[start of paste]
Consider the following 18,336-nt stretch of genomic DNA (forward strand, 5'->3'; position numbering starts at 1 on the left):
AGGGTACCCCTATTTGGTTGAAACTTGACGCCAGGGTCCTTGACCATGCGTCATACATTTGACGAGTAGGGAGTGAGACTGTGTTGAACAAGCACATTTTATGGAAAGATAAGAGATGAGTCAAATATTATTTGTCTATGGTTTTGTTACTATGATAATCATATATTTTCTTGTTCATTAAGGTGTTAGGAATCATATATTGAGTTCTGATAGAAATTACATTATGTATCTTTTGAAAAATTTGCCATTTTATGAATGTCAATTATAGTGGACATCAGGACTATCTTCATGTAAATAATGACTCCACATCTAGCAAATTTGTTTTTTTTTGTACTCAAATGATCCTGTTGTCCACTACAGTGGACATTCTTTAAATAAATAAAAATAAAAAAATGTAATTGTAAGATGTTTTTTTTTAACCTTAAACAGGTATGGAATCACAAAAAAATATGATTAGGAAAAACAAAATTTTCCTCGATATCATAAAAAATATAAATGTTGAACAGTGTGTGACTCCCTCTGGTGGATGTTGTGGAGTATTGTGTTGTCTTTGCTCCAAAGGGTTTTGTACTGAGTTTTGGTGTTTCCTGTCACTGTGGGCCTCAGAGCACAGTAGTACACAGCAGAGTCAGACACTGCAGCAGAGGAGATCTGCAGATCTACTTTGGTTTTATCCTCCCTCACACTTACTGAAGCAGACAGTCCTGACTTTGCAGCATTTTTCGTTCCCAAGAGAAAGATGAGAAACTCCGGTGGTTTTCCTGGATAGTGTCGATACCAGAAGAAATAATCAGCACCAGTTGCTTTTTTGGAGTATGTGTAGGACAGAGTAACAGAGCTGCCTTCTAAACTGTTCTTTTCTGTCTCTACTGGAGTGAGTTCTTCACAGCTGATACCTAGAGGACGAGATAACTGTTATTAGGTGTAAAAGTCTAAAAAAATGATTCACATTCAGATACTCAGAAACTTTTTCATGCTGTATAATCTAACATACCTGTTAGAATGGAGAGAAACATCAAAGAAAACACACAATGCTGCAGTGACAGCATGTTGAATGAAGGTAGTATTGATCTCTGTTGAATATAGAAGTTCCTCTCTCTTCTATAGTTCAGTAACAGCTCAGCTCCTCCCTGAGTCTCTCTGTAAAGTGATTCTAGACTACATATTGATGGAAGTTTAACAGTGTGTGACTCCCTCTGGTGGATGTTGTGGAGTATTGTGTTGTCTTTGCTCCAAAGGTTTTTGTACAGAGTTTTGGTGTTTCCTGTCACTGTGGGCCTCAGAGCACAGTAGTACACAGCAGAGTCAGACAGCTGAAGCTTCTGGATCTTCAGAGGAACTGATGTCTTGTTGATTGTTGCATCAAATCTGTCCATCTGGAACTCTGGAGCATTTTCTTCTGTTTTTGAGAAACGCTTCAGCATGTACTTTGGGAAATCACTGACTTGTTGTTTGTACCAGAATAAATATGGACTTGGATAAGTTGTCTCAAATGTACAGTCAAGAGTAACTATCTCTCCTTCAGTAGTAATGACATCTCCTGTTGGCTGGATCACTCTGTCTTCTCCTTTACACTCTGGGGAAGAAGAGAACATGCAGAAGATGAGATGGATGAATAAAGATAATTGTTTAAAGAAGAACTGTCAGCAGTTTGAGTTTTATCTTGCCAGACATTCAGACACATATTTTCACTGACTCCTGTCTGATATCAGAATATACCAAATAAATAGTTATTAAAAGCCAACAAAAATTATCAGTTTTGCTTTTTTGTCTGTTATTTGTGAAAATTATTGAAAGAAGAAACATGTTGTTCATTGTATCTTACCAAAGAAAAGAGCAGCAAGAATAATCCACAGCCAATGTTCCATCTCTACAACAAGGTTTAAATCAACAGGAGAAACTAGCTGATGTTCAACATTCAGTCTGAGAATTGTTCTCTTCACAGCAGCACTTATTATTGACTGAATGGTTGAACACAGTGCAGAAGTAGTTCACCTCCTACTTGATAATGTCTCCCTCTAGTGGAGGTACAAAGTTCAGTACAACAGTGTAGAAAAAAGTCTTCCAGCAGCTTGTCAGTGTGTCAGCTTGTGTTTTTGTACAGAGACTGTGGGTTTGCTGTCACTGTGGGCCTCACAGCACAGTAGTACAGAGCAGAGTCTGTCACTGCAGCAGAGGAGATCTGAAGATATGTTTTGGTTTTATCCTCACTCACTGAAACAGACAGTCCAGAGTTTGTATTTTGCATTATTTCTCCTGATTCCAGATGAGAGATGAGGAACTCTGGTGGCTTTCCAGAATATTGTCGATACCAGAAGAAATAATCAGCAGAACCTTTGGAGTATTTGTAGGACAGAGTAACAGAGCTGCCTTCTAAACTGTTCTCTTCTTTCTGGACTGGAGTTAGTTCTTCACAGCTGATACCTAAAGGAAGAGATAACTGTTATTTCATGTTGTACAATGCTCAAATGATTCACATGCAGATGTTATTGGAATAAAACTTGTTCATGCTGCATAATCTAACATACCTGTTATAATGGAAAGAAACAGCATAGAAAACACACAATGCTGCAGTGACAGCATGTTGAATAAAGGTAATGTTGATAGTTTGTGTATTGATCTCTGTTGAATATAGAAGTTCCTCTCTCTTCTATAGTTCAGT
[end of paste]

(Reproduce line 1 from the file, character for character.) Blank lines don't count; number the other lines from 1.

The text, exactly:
Consider the following 18,336-nt stretch of genomic DNA (forward strand, 5'->3'; position numbering starts at 1 on the left):